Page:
We’ve moved on from speculation and rumors, and now we finally have the cold hard facts regarding the Zune HD. And if you’re anything like us, then you’re eagerly anticipating the release of this PMP. Of course, nothing has really changed regarding the physical specs, but we now know the battery life, as well as the vide0 capabilities of this device.
Here’s what the Zune HD has for battery life:
Battery: Music, up to 24 hours (wireless off); video, up to 4 hours2
Charge Time: 3 hours; 2 hours to 90 percent
And as for video:
Video Support: Windows Media Video (WMV) (.wmv) – Main and Simple Profile, CBR or VBR, up to 3.0 Mbps peak video bit rate; 720 pixels x 480 pixels up to 30 frames per second (or 720 pixels x 576 pixels up to 25 frames per second). Zune software will transcode HD WMV files at device sync.
MPEG-4 (MP4/M4V) (.mp4) Part 2 video3– Simple Profile up to 2.5 Mbps peak video bit rate; 720 pixels x 480 pixels up to 30 frames per second (or 720 pixels x 576 pixels up to 25 frames per second). Zune software will transcode HD MPEG-4 files at device sync.
H.264 video – Baseline Profile up to 2.5 Mbps peak video bit rate; 720 pixels x 480 pixels up to 30 frames per second (or 720 pixels x 576 pixels up to 25 frames per second). Zune software will transcode HD H.264 files at device sync.
DVR-MS4 – Zune software will transcode at time of sync.
So it doesn’t take long at all for the Zune HD to charge up, and it looks like as long as you’re not trapsing around with your WiFi on, trying to find new music, this thing will last you a good day with continuous play, even if it is a little bit on the low side. The video support is pretty robust, and with that 72op-out feature, we’re thinking everyone should be taking advantage of it.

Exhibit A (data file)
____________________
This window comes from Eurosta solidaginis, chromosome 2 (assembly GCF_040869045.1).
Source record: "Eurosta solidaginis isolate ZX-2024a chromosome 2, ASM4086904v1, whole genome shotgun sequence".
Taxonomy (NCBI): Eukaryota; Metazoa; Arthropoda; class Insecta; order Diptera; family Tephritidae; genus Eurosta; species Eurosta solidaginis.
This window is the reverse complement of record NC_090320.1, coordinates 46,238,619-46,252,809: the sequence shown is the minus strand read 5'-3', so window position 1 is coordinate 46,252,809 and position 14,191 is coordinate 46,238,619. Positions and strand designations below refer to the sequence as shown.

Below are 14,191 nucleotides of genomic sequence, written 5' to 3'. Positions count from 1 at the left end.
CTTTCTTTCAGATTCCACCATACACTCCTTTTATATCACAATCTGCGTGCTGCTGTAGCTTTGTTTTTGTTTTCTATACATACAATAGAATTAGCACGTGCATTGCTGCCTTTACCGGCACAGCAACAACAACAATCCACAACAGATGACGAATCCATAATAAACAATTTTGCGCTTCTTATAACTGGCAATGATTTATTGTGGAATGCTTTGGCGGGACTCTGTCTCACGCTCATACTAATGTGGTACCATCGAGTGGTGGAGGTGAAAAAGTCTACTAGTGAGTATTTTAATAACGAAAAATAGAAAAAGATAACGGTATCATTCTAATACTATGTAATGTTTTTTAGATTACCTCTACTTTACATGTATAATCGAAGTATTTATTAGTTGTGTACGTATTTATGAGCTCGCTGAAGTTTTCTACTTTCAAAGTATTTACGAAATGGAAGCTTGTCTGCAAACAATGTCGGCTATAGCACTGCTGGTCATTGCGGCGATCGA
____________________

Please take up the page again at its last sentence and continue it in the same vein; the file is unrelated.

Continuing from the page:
Update: It looks like ArsTechnica got ahold of Microsoft in hopes to get a comment about the lower-than-expected battery life, and this is what they got:
“Battery life was tested by Zune in August 2009 using preproduction hardware and device software. Battery tests are conducted with specific Zune units. Actual results may vary. Audio content used was WMA 128 Kbps. Video content used was 320×240 WMV9 500 Kbps total bit rate. Batteries have a limited number of charge cycles and may eventually hold less charge. Battery life and the number of charge cycles vary by use and settings. See www.zune.net/batteries for more information.”
As it turns out, it looks like the Zune HD (still without WiFi) will last you around 33 hours continuous playback of music, and about 8.5 hours of video playback. The charge time is 3 hours while charging via a USB/PC connection, and two hours through the A/C charger.